Are insurers getting cold feet over covering losses to ransomware? With claims due to ransomware skyrocketing, some insurers have reportedly been revising offerings to make it tougher for companies to claim for some types of cybercrime, including extortion.
Ransomware innovation seems to know no bounds, as crime gangs seek new ways to make crypto-locking malware ever more profitable. Beyond data-leak sites and affiliate programs, gangs have also been using call centers to cold-call victims, tell them they've been hit by ransomware and request payment.
Dutch HR firm Randstad and the public transportation agency of Vancouver, Canada, are continuing to recover from ransomware attacks. Both incidents appear to have involved Egregor ransomware, with Randstad reporting that data was exfiltrated and is now being leaked by attackers to try and force payment.
The gang behind the Conti ransomware variant has posted data to its darknet website that it says it stole during a ransomware attack on industrial IoT chipmaker Advantech last month. The company reportedly confirmed the attack on Monday.
Canon USA has finally acknowledged that a ransomware attack earlier this year involved the theft of corporate data, including such employee information as Social Security numbers and financial account numbers.
The latest edition of the ISMG Security Report features an analysis of how cybercriminals are ditching banking Trojans in favor of ransomware attacks. Also featured: Defending against deep fakes; supporting a dispersed workforce.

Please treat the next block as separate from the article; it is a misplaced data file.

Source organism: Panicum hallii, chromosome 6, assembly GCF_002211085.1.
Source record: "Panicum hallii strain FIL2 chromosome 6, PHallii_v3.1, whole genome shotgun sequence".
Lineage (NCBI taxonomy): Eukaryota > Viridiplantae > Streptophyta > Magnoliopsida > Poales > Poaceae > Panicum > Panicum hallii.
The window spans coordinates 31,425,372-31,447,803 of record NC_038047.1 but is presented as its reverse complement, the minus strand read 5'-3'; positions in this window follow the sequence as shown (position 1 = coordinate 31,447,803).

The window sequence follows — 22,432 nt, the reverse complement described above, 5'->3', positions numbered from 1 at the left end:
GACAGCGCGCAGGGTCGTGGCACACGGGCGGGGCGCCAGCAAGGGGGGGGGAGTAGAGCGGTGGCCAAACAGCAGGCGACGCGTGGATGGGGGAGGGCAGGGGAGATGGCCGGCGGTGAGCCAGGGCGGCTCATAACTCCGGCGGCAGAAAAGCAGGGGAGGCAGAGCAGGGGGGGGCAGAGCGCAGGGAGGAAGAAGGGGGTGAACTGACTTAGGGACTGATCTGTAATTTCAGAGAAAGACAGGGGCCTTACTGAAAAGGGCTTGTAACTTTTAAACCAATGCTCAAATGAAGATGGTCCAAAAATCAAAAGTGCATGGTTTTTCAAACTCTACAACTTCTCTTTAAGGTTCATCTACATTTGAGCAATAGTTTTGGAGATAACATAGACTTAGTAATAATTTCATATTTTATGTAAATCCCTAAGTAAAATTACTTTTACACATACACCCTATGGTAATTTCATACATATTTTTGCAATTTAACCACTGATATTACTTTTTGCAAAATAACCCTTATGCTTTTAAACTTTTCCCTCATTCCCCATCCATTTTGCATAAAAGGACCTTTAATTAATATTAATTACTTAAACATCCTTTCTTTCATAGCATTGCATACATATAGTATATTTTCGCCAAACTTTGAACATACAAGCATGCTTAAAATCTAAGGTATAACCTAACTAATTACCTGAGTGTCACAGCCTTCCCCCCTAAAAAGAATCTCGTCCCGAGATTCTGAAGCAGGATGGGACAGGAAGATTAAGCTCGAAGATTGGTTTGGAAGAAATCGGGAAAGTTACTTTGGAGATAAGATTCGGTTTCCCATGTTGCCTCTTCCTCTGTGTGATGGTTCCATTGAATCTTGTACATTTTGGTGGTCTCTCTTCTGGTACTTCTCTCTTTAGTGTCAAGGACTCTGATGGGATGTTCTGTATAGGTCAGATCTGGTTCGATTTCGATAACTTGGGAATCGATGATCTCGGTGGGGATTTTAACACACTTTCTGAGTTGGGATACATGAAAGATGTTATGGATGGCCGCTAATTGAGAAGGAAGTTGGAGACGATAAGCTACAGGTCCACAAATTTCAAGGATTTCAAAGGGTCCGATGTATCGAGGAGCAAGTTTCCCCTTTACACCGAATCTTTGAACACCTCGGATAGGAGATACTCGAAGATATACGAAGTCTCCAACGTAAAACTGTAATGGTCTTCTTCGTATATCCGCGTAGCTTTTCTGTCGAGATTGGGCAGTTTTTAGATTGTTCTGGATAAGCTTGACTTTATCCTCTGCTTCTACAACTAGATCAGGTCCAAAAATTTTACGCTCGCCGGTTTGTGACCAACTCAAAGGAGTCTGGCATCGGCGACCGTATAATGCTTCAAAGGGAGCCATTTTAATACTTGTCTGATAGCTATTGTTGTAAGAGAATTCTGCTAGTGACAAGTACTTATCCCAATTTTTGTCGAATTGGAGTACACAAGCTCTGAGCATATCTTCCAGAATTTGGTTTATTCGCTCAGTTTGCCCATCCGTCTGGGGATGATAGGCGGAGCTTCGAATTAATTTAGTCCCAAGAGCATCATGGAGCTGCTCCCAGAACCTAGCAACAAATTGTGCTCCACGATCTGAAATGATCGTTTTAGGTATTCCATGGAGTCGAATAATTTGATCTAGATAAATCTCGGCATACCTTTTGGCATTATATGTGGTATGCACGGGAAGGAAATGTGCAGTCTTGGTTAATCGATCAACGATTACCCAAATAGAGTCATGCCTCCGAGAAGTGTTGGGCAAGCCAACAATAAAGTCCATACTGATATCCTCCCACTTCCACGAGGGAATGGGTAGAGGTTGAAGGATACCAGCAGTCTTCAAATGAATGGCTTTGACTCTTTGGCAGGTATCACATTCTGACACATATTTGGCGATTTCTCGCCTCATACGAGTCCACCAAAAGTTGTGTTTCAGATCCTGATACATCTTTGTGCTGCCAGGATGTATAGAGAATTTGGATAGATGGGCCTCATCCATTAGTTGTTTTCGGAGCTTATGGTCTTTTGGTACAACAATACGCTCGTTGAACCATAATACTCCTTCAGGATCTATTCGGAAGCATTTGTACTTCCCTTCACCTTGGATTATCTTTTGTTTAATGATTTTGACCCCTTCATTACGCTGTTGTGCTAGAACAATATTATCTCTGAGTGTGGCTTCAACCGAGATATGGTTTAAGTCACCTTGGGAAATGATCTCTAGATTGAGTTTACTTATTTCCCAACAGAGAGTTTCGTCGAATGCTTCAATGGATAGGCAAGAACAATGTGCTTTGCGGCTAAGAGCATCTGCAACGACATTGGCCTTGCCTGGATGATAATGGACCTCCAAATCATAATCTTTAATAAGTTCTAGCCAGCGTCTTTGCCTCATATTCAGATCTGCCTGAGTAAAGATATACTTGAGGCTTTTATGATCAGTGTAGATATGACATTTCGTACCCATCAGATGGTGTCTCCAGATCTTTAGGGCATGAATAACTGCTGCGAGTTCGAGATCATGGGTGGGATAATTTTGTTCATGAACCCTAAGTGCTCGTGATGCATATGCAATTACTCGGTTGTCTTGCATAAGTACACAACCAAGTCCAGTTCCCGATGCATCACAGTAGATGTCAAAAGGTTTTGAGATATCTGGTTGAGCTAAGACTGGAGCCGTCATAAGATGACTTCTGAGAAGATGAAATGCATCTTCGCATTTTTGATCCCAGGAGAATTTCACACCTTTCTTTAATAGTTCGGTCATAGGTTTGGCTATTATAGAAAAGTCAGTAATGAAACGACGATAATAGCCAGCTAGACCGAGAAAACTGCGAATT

Officials with the Baltimore County Public Schools are investigating a ransomware attack that disrupted virtual learning for students this week. Now, the district has been forced to call-off its virtual classes until next Monday.
French IT services firm Sopra Steria, which was hit with Ryuk ransomware in October, now estimates that the attack could cost the company up to $60 million in recovery costs. Experts say that after going quiet in March, Ryuk reappeared in September, and has targeted numerous hospitals.
Driven by the profits to be achieved via ransomware, most botnet operators have dropped banking Trojans in favor of supporting and running crypto-locking malware attacks, according to security experts who spoke Wednesday at cybersecurity firm Group-IB's CyberCrimeCon 2020 virtual conference.
The FBI has sent out a private industry alert warning about an increase in attacks using Ragnar Locker ransomware. The operators behind this crypto-locking malware have recently targeted companies that include EDP, Campari and Capcom, researchers note.
Like you, cybercriminals are on their own digital transformation journey. Trends like remote work, Internet of Things (IoT), bring-your-own-device (BYOD) and cloud initiatives have given hackers new ways to infiltrate your organization by exponentially expanding the attack surface. Technologies like artificial...